A Platform Orchestrator sits at the core of an Internal Developer Platform (IDP) and enhances self-service capabilities, by giving developers the ability to deploy workloads with all dependencies to all environments, with a single workload specification. The primary function of a Platform Orchestrator is to enable Dynamic Configuration Management (DCM).

How does a Platform Orchestrator relate to Dynamic Configuration Management?

A Platform Orchestrator enables workload-centric development; in other words, your developers only need to write a single workload specification. A workload specification defines the resources and configuration required without needing to supply environment-specific values, and the Platform Orchestrator ensures it provides everything needed for the workload to run.

The Platform Orchestrator delivers workload-centric development by interpreting the workload specification based on a specific context at deployment time. It uses context to determine where to deploy the workload and how to resolve its dependent resources. The context could be as simple as the name of the environment (e.g. "development" or "production") or include other attributes such as Application Name, Region, or Organization Name. Environment-specific workload configuration can be generated from resource outputs, eliminating the need to define it in the workload specification.

For example, deploying a workload into a context:

"Environment = Development" 

"Application Name = Payroll" 

"Organization Name = Finance" 

This would allow the Platform Orchestrator to determine that the workload should be deployed into the "finance cluster" within the "Development" AWS account and use the "Payroll" RDS instance.

Defining the context and how to resolve the dependent resources within it depends on the particular Platform Orchestrator. The overarching goal is to generate the configuration and provision resources for the workload to run successfully, using a workload specification and a context.

How is a Platform Orchestrator integrated into the existing toolchain or platform?

Platform Orchestrators vary by implementation because some take over CD functionality, while others solely focus on creating configuration files and provisioning infrastructure resources. They always sit post-CI, and receive the deployment context primarily by interpreting tags passed on by the CI system. Depending on the implementation, a Platform Orchestrator can integrate with image registries, secrets management systems, and your cloud or on-prem setup. Platform Orchestrators mostly rely on drivers or Infrastructure as Code tooling to create new resources.

How does a Platform Orchestrator operate? 

A Platform Orchestrator is relatively consistent with how it follows a “RMCD” execution pattern:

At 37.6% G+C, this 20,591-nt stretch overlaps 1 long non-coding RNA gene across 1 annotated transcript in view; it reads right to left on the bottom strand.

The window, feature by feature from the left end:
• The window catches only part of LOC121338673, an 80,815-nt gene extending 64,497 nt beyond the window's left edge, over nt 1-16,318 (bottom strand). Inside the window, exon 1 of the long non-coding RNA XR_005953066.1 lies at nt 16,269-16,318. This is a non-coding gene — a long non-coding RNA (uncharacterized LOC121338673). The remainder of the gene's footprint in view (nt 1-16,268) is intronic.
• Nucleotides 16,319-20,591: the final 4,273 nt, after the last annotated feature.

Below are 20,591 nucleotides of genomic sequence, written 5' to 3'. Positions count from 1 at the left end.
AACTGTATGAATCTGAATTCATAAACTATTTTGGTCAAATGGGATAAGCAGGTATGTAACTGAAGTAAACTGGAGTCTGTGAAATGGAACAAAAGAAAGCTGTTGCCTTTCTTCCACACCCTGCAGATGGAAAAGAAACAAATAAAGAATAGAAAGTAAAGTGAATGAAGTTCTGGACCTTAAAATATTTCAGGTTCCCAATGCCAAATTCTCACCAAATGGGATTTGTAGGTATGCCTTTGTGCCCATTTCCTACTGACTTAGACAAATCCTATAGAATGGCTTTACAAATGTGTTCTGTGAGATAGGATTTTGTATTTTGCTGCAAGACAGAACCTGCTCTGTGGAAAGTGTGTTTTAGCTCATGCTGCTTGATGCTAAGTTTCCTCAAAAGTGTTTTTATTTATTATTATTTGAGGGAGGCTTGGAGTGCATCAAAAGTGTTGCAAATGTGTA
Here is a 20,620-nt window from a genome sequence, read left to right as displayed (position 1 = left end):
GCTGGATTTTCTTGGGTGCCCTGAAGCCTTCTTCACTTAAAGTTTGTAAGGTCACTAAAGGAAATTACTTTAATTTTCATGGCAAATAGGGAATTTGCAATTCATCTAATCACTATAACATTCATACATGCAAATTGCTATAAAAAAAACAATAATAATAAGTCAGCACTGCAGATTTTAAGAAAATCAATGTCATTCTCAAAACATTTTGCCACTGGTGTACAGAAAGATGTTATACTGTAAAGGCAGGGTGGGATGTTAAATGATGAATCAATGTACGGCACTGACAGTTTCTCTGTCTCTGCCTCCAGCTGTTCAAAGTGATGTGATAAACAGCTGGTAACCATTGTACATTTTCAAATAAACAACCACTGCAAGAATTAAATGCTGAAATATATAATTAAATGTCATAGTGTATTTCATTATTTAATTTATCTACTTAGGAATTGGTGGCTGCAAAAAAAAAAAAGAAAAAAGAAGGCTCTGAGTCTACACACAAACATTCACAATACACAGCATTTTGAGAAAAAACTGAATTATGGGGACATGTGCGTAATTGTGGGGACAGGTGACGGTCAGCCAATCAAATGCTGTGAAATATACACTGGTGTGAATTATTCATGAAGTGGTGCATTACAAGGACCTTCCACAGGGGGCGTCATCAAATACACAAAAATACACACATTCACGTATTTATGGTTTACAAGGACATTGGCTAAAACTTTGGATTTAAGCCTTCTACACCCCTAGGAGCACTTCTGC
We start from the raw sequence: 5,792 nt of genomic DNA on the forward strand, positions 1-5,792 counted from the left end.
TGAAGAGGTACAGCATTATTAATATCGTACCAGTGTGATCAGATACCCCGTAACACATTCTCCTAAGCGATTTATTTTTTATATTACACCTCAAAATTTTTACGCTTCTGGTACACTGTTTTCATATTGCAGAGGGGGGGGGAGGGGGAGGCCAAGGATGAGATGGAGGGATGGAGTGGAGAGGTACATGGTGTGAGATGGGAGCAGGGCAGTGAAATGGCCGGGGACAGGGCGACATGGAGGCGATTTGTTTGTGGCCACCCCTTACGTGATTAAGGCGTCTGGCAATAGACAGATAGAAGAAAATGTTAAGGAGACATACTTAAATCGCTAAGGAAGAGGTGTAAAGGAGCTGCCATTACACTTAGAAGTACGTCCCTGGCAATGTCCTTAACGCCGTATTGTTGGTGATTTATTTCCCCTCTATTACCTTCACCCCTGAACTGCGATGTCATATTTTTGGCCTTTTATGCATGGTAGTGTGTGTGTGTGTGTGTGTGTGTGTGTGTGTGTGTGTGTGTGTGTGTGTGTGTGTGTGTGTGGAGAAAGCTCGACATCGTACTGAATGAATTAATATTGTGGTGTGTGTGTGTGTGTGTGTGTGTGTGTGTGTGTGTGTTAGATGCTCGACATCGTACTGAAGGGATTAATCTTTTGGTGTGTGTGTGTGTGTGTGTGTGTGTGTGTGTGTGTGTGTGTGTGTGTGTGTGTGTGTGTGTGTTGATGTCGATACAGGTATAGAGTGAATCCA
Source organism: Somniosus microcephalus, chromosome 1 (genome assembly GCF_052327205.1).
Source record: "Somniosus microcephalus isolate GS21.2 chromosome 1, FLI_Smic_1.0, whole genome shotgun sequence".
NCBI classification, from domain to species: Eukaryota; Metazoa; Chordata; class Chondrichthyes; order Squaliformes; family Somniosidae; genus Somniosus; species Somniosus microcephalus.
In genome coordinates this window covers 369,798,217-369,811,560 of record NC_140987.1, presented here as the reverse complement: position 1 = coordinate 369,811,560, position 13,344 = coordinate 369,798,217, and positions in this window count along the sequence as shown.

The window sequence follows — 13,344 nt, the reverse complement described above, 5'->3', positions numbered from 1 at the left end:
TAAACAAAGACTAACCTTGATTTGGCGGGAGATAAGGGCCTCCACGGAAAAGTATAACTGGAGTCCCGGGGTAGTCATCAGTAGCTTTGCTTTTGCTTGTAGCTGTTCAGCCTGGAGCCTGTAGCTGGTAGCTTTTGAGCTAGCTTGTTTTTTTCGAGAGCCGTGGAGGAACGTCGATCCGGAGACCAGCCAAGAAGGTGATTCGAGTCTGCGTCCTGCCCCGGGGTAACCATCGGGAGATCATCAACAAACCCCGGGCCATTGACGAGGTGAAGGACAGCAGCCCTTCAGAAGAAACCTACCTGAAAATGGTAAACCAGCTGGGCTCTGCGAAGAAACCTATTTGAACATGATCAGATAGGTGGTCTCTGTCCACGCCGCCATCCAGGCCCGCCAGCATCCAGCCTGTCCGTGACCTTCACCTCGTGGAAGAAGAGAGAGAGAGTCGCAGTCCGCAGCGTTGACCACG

1. Read: Interpret workload specification and context
  2. Match: Identify the correct configuration templates to create application configurations, and select resources to resolve or create based on context matching. 
  3. Create: Create application configurations; if necessary create (infrastructure) resources, fetch credentials and inject credentials as secrets
  4. Deploy: Deploy the workload into the target environment wired up to its dependencies. If the Platform Orchestrator just creates the files, at this point it hands over to a dedicated CD provider.

What are the advantages of a Platform Orchestrator? 

A Platform Orchestrator enables asynchronous cooperation between the development and the platform team and drives separation of concerns. The resulting increase in productivity can be easily measured by the uptake in deployment frequency. 

For developers

For developers, a Platform Orchestrator enables workload-centric development, offering the following advantages:

  • Developers need only use a simple workload specification to deploy workloads and everything they need to run.
  • The workload specification is tightly scoped and has a simple syntax that’;s easy to learn and read, which significantly mitigates cognitive load. 
  • Configuration drift is eliminated since only one spec needs to change, regardless of the number of environments.
  • The number of config files is dramatically reduced because the workload specification alone is sufficient to declare everything the workload needs.
  • Developers can self-serve with no waiting times due to TicketOps, or the need to learn complex infrastructure.

For platform engineers

Platform Orchestrators help platform engineers supercharge the self-service capabilities of their IDPs by making them dynamic, and offer the following benefits:

  • Greater compliance and consistency across environments and infrastructure. 
  • More time for platform engineers to focus on improving the platform rather than firefighting or changes, thanks to a self-service model that offers golden paths and sensible defaults.
  • Standardization by design with the ability to define exactly how resources are provisioned, and generate configs based on specific contexts. 
  • Strengthened security for your IDP and deployments, with dynamic generation and allocation of secret outputs from resources, and an integration with your current secret store.


Platform Orchestrators are experiencing  rapid adoption in recent years. While implementations vary slightly, the general patterns are mostly the same. Because of the level of automation and standardization, using Platform Orchestrators to build dynamic IDPs and implement DCM your setup usually makes sense from 30-50 developers/services upwards. From this size onwards, they can have a significant impact on the productivity of development, platform, and operations teams through continuous standardization and self-service. You can build Platform Orchestrators yourself or use managed services.